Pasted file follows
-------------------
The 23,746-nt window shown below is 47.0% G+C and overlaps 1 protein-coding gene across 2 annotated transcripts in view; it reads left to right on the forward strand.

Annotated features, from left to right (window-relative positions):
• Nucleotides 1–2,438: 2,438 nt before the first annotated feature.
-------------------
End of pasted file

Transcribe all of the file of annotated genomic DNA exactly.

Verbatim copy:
The 23,746-nt window shown below is 47.0% G+C and overlaps 1 protein-coding gene across 2 annotated transcripts in view; it reads left to right on the forward strand.

Annotated features, from left to right (window-relative positions):
• Nucleotides 1–2,438: 2,438 nt before the first annotated feature.